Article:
A number of authors have suggested that credit default swap pricing be used as a basis for setting deposit insurance premiums for banking firms or setting compensation for bank chief executive officers. We re-examine these proposals in this note, the seventh of a semiannual series of reports on credit default swap trading in U.S. bank and bank holding company reference names. This note updates the prior Kamakura Corporation report on credit default swap trading on U.S. banks for the 233 weeks ended December 26, 2015. We find that MBIA Insurance Corporation and Bank of America Corporation were the institutions traded most heavily in the credit default swap market over the July 10, 2010 to June 26, 2015 period. This updated report also confirms the conclusions of the six prior reports: that there is trading only in the largest or most troubled bank holding companies in United States and that the credit default swap market does not provide a credible basis for pricing deposit insurance or executive compensation at U.S. banks.
Using data reported by Depository Trust & Clearing Corporation during the 259 weeks ending June 26, 2015, there were credit default swaps traded on only 14 reference names among U.S. banking firms. No new U.S. bank reference names were traded during the last 26 weeks. The 14 traded reference names are given here:
These 14 reference names represent 11 consolidated corporations. Six of the 14 reference names are affiliated with companies named in lawsuits alleging manipulation of the credit default swap markets. We have omitted, somewhat arbitrarily, names like Goldman Sachs (NYSE:GS), MetLife (NYSE:MET), and Prudential Financial (NYSE:PRU) on the grounds that they were not considered banks prior to the financial crisis and that they had the financial strength to weather the crisis without bank holding company status. During the 259 weeks of data on all live trades in the DTCC credit default swap trade warehouse, there were no trades on any other of the 6,369 banks insured by the FDIC in the United States as of July 1, 2015.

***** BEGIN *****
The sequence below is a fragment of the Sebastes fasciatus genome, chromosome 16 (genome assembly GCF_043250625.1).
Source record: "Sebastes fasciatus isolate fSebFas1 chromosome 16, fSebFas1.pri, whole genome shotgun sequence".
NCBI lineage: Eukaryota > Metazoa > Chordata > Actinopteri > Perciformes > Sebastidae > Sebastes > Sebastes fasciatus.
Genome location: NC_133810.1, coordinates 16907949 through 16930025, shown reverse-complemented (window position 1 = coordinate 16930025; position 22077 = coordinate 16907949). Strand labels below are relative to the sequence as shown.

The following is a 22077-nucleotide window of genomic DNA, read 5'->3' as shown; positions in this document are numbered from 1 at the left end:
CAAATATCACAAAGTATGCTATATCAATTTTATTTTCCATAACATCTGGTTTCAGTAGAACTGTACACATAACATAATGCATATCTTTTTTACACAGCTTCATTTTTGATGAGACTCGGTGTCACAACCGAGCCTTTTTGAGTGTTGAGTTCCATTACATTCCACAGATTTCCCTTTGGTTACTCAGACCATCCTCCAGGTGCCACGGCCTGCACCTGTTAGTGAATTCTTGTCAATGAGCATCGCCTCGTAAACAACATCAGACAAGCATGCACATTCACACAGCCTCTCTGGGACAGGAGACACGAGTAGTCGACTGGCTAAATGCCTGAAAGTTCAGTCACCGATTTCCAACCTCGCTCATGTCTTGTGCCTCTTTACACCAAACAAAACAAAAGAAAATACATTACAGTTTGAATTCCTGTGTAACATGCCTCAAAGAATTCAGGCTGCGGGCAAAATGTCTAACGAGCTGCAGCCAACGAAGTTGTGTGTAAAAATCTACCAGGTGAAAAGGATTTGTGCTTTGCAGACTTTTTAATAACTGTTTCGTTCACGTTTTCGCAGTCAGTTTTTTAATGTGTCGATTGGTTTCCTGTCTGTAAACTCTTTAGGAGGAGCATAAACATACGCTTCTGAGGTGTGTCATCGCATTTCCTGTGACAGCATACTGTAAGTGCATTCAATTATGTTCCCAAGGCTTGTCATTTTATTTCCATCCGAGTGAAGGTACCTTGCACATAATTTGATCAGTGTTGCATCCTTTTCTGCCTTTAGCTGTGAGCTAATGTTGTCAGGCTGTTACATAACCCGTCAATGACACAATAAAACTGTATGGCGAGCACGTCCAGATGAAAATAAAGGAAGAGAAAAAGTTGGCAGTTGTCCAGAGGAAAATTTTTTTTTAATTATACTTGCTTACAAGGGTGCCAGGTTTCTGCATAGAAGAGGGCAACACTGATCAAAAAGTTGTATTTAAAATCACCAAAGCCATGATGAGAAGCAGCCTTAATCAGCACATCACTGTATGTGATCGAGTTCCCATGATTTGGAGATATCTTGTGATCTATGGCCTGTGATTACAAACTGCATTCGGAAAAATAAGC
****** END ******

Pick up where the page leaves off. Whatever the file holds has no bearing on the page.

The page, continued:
Credit default swap trading volume on the 14 firms listed above is based on data from the Depository Trust & Clearing Corporation and calculations by the Kamakura Corporation. We assume that each firm has a percentage of dealer-dealer trades equal to the 59.32% of all trades in the DTCC trade warehouse that were between dealers on June 26, 2015.
The trading volume for the 14 reference names is summarized here:
There was an average of only 4.4 non-dealer credit default swap trades per day during the 259 weeks ended June 26, 2015 for the 14 banking entities listed above. None of the banks listed above averaged more than 10 non-dealer trades per day over the 259 week period studied. Five of the 11 firms listed are in a conflict of interest position as major dealers in the credit default swap market: Bank of America, Citigroup, JPMorgan Chase, Morgan Stanley, and Wells Fargo. Dealer-dealer trades made up 59.32% of live trades in the DTCC as of June 26, 2015. The dealers would be setting deposit insurance rates for themselves if credit default swap pricing were used to determine FDIC insurance premiums. Similarly, dealers would be setting compensation for the bank CEOs who determine the bonus pool for credit default swap dealers. The histogram below shows the distribution of the 14 observations on the daily average number of non-dealer trades over the full 259 week period: